All six bills have one thing in common: they take on Big Tech’s market dominance that allows them to throttle small businesses, limit consumer choice, and stifle conservative speech online.
The pro-monopoly lobbyists representing Big Tech are telling Republican members of Congress that these antitrust reform bills will hurt small businesses and limit consumer choice.
Don’t let them fool you.
These bills were preceded by ten hearings at which many small businesses that make a living online testified. At those hearings, the small businesses brave enough to testify against the tech titans told members Congress about the ordeals they face trying to get a fair shake from platforms like Apple, Amazon, and Google.
Amazon was the poster child in this regard. As documented in last year’s Majority, Minority, and Third Way reports on competition in digital markets, Amazon has 2.3 million active third-party sellers on its marketplace worldwide, and a recent survey estimates that about 37% of them—about 850,000 sellers—rely on Amazon as their sole source of income.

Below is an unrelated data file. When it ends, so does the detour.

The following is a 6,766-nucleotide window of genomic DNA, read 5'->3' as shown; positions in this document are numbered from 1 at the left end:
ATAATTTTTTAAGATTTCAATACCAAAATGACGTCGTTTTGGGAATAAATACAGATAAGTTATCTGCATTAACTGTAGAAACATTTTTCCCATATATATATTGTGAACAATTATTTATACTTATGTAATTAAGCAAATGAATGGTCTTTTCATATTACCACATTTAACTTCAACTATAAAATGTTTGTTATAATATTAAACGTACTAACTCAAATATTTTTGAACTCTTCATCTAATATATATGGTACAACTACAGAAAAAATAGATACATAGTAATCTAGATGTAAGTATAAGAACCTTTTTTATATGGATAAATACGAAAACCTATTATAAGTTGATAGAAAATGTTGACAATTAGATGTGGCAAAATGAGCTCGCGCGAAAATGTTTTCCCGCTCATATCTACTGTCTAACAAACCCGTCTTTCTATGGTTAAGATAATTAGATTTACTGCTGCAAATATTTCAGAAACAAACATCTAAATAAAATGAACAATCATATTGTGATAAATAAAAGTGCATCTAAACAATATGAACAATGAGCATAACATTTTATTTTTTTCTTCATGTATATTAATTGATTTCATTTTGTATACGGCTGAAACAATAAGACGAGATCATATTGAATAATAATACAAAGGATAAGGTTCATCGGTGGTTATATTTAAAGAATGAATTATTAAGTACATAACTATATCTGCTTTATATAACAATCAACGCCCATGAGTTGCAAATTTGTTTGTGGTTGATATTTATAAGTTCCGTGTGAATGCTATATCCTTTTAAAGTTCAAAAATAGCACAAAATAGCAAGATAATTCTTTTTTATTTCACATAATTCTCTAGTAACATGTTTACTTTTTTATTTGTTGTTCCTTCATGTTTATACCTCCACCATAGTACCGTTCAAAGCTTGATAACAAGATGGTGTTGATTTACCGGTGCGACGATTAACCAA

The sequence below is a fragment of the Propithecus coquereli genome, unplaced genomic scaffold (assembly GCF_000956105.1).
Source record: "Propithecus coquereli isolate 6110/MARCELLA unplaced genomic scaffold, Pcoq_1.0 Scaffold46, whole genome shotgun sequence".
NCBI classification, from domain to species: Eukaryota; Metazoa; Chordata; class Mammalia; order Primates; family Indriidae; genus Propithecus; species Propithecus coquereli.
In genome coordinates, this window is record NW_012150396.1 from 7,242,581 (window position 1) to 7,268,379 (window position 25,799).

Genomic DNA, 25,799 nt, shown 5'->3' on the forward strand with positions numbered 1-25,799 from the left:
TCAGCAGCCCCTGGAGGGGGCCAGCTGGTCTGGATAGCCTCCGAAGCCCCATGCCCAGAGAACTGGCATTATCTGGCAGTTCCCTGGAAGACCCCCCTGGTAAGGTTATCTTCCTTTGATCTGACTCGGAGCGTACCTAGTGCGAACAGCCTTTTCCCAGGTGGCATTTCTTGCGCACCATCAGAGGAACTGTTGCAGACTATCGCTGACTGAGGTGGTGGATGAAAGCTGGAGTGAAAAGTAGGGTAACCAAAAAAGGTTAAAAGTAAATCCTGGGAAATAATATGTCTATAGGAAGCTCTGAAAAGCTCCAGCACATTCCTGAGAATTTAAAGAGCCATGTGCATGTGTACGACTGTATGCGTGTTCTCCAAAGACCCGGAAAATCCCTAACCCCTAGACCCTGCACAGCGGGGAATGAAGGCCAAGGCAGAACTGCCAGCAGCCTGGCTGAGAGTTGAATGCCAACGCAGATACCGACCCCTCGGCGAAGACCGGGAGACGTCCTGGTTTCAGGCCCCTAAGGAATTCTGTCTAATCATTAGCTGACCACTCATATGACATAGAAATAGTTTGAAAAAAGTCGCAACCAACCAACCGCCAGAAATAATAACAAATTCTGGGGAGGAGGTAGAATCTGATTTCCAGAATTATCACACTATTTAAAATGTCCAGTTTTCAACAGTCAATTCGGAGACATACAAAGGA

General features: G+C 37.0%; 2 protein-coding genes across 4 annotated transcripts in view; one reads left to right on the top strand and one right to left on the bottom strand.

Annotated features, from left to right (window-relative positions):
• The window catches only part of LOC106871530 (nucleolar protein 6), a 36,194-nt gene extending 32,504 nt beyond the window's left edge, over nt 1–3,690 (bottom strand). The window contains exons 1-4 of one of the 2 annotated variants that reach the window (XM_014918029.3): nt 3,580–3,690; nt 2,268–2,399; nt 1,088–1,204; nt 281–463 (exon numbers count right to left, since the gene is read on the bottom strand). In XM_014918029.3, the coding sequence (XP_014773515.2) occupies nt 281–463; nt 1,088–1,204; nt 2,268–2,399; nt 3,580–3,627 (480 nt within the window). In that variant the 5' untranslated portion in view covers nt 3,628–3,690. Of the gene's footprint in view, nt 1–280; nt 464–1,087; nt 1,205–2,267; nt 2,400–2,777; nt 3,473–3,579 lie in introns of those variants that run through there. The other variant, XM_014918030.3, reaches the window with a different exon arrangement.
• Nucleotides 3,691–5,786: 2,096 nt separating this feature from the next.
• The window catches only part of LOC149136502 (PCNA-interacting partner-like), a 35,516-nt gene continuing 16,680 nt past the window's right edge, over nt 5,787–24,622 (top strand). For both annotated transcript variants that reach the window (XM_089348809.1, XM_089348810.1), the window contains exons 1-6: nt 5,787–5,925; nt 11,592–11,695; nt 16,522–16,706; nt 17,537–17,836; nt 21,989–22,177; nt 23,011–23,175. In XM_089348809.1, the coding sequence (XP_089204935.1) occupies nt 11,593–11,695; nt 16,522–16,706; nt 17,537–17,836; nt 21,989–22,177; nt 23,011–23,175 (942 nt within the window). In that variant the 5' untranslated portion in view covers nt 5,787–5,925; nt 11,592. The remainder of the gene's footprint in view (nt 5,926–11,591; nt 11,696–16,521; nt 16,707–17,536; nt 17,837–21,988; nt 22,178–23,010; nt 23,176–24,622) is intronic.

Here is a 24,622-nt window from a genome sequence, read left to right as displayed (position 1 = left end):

The report found that Amazon’s conflict of interest as both a seller and host to competitive third-party sellers has created serious challenges for these small businesses. The report concluded “Amazon has engaged in extensive anticompetitive conduct in its treatment of third-party sellers. Publicly, Amazon describes third-party sellers as ‘partners.’ But internal documents show that behind closed doors, the company refers to them as ‘internal competitors.’”
American consumers agree that it is time for Congress to act. Recent polling shows that most Americans support this legislation, and they do so across party lines.
Eighty-six percent of Americans no longer trust Big Tech and 57% of them even support breaking up the Big Tech monopolies.
American consumers may appreciate some of the conveniences brought to them by Big Tech, but they also know that these conveniences come at a steep price. That price includes a lack of competition and consumer choice online.